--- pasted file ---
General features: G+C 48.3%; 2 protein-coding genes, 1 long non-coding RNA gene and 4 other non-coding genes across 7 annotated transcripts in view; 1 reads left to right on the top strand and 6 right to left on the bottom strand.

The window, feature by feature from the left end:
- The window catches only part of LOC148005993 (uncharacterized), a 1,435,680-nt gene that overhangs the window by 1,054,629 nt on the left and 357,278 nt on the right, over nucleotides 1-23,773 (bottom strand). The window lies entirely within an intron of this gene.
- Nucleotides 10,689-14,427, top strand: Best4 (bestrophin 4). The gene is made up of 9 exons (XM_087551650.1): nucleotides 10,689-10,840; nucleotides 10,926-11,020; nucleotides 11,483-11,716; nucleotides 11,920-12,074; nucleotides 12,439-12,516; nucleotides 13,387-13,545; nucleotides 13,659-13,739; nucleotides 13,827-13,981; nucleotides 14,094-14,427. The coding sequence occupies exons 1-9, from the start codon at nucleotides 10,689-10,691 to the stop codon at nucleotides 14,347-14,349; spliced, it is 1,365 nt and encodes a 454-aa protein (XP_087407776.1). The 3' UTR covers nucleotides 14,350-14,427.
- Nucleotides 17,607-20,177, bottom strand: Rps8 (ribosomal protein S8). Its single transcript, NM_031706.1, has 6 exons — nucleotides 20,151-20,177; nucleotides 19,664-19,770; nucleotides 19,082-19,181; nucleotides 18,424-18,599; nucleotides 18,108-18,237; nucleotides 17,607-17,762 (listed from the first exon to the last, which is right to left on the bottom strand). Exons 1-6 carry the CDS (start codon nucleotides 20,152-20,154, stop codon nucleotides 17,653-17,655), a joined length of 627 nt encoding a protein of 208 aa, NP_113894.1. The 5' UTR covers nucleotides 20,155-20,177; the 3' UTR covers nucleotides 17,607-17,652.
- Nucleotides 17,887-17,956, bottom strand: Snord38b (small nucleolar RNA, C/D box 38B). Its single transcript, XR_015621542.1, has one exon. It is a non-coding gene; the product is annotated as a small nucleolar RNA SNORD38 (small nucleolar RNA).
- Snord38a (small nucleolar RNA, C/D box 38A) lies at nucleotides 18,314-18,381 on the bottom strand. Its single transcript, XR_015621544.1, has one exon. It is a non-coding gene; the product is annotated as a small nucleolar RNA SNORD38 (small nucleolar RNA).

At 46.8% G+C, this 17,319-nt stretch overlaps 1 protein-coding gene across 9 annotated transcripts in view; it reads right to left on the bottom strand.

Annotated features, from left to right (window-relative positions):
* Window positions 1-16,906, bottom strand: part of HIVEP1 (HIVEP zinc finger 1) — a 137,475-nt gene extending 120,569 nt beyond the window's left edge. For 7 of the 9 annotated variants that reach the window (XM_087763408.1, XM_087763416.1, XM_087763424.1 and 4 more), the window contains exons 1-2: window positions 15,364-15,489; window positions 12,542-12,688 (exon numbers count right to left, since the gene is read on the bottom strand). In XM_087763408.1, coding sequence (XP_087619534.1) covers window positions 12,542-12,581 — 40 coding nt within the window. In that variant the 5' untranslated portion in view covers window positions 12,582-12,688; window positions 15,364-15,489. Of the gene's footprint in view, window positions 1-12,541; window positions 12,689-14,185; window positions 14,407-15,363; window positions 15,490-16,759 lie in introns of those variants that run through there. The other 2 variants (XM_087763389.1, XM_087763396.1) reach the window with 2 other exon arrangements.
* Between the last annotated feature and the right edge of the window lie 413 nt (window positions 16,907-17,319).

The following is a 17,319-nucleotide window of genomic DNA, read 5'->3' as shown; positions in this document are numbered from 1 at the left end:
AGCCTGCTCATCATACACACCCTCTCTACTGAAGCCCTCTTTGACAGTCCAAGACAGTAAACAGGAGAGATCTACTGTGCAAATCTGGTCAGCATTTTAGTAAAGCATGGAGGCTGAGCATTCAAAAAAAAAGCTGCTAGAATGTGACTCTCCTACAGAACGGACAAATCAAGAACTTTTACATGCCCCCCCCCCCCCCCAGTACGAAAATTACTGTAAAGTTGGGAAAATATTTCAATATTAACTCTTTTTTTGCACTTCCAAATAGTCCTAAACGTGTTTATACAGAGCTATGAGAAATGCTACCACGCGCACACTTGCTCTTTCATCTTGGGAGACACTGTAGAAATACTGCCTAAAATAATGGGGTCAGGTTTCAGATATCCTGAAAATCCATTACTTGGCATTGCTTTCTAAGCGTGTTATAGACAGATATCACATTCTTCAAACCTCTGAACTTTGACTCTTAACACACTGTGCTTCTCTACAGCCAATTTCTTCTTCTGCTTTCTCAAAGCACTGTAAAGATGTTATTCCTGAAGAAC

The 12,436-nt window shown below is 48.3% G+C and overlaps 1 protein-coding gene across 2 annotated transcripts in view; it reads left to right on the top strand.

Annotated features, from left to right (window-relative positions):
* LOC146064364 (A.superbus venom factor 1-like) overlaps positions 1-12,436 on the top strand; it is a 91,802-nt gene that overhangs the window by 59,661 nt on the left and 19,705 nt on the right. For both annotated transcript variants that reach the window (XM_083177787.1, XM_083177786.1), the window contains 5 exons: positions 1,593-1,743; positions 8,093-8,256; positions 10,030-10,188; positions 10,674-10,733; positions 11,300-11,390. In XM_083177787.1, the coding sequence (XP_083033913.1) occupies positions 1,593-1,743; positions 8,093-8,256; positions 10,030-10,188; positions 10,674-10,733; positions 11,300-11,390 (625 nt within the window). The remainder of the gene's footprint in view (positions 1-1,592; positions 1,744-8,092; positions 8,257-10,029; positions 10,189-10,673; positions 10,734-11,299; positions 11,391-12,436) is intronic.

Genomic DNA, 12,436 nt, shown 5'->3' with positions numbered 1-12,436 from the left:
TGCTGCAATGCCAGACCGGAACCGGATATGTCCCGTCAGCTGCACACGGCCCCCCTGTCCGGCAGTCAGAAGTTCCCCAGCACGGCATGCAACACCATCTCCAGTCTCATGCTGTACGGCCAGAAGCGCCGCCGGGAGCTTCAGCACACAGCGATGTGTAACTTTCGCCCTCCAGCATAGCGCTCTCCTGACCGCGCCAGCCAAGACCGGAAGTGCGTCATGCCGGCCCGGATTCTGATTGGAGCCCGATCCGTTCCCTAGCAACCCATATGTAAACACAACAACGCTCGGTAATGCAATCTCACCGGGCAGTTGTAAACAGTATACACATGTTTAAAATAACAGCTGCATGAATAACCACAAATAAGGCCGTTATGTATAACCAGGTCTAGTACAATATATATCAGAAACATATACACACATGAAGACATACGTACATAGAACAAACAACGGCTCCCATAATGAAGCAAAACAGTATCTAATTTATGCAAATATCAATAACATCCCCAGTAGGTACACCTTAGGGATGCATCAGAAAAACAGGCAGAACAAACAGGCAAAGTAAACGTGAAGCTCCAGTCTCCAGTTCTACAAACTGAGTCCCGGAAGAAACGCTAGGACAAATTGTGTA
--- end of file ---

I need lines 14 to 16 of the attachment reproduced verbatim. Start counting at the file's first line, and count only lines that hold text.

The 12,436-nt window shown below is 48.3% G+C and overlaps 1 protein-coding gene across 2 annotated transcripts in view; it reads left to right on the top strand.

Annotated features, from left to right (window-relative positions):
* LOC146064364 (A.superbus venom factor 1-like) overlaps positions 1-12,436 on the top strand; it is a 91,802-nt gene that overhangs the window by 59,661 nt on the left and 19,705 nt on the right. For both annotated transcript variants that reach the window (XM_083177787.1, XM_083177786.1), the window contains 5 exons: positions 1,593-1,743; positions 8,093-8,256; positions 10,030-10,188; positions 10,674-10,733; positions 11,300-11,390. In XM_083177787.1, the coding sequence (XP_083033913.1) occupies positions 1,593-1,743; positions 8,093-8,256; positions 10,030-10,188; positions 10,674-10,733; positions 11,300-11,390 (625 nt within the window). The remainder of the gene's footprint in view (positions 1-1,592; positions 1,744-8,092; positions 8,257-10,029; positions 10,189-10,673; positions 10,734-11,299; positions 11,391-12,436) is intronic.